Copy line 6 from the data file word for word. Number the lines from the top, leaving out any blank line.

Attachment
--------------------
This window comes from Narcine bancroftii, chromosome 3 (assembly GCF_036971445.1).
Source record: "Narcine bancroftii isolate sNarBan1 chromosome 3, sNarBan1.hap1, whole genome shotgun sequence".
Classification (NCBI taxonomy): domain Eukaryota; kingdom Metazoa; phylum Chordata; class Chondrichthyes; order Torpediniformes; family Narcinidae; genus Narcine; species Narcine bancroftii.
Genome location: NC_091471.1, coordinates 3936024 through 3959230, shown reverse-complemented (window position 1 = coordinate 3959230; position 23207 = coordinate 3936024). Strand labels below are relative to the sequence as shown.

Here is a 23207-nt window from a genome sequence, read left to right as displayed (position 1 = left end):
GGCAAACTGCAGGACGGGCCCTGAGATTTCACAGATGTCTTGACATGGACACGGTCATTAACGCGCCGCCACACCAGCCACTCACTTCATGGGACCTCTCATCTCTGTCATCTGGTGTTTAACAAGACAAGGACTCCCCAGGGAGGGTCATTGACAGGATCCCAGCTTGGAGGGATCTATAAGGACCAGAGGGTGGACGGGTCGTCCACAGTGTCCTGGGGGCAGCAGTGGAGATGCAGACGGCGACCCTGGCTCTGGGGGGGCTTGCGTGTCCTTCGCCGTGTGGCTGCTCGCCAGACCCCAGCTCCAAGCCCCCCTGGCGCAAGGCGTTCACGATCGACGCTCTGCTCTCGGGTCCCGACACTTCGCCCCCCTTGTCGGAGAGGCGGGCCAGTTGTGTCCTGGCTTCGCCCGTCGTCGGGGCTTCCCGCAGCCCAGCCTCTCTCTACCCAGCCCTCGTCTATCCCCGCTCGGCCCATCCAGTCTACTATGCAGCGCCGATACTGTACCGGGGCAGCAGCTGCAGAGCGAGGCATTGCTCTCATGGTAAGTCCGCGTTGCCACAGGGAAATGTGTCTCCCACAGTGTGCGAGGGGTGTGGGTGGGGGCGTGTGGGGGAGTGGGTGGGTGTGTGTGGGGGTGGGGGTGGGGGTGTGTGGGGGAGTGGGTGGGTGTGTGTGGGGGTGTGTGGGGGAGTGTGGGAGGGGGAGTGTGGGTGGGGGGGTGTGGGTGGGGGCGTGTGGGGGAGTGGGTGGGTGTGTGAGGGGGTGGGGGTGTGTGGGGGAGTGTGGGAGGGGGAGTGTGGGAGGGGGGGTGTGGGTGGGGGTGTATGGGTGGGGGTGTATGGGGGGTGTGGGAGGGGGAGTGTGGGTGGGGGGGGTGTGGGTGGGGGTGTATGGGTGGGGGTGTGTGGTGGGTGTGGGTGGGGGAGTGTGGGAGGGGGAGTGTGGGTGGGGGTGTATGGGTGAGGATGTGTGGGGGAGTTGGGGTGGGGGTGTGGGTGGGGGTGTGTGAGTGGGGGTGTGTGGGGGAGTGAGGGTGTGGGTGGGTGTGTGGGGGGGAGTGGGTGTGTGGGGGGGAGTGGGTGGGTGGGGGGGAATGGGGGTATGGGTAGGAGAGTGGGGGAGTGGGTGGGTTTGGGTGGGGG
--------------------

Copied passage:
GGCAAACTGCAGGACGGGCCCTGAGATTTCACAGATGTCTTGACATGGACACGGTCATTAACGCGCCGCCACACCAGCCACTCACTTCATGGGACCTCTCATCTCTGTCATCTGGTGTTTAACAAGACAAGGACTCCCCAGGGAGGGTCATTGACAGGATCCCAGCTTGGAGGGATCTATAAGGACCAGAGGGTGGACGGGTCGTCCACAGTGTCCTGGGGGCAGCAGTGGAGATGCAGACGGCGACCCTGGCTCTGGGGGGGCTTGCGTGTCCTTCGCCGTGTGGCTGCTCGCCAGACCCCAGCTCCAAGCCCCCCTGGCGCAAGGCGTTCACGATCGACGCTCTGCTCTCGGGTCCCGACACTTCGCCCCCCTTGTCGGAGAGGCGGGCCAGTTGTGTCCTGGCTTCGCCCGTCGTCGGGGCTTCCCGCAGCCCAGCCTCTCTCTACCCAGCCCTCGTCTATCCCCGCTCGGCCCATCCAGTCTACTATGCAGCGCCGATACTGTACCGGGGCAGCAGCTGCAGAGCGAGGCATTGCTCTCATGGTAAGTCCGCGTTGCCACAGGGAAATGTGTCTCCCACAGTGTGCGAGGGGTGTGGGTGGGGGCGTGTGGGGGAGTGGGTGGGTGTGTGTGGGGGTGGGGGTGGGGGTGTGTGGGGGAGTGGGTGGGTGTGTGTGGGGGTGTGTGGGGGAGTGTGGGAGGGGGAGTGTGGGTGGGGGGGTGTGGGTGGGGGCGTGTGGGGGAGTGGGTGGGTGTGTGAGGGGGTGGGGGTGTGTGGGGGAGTGTGGGAGGGGGAGTGTGGGAGGGGGGGTGTGGGTGGGGGTGTATGGGTGGGGGTGTATGGGGGGTGTGGGAGGGGGAGTGTGGGTGGGGGGGGTGTGGGTGGGGGTGTATGGGTGGGGGTGTGTGGTGGGTGTGGGTGGGGGAGTGTGGGAGGGGGAGTGTGGGTGGGGGTGTATGGGTGAGGATGTGTGGGGGAGTTGGGGTGGGGGTGTGGGTGGGGGTGTGTGAGTGGGGGTGTGTGGGGGAGTGAGGGTGTGGGTGGGTGTGTGGGGGGGAGTGGGTGTGTGGGGGGGAGTGGGTGGGTGGGGGGGAATGGGGGTATGGGTAGGAGAGTGGGGGAGTGGGTGGGTTTGGGTGGGGG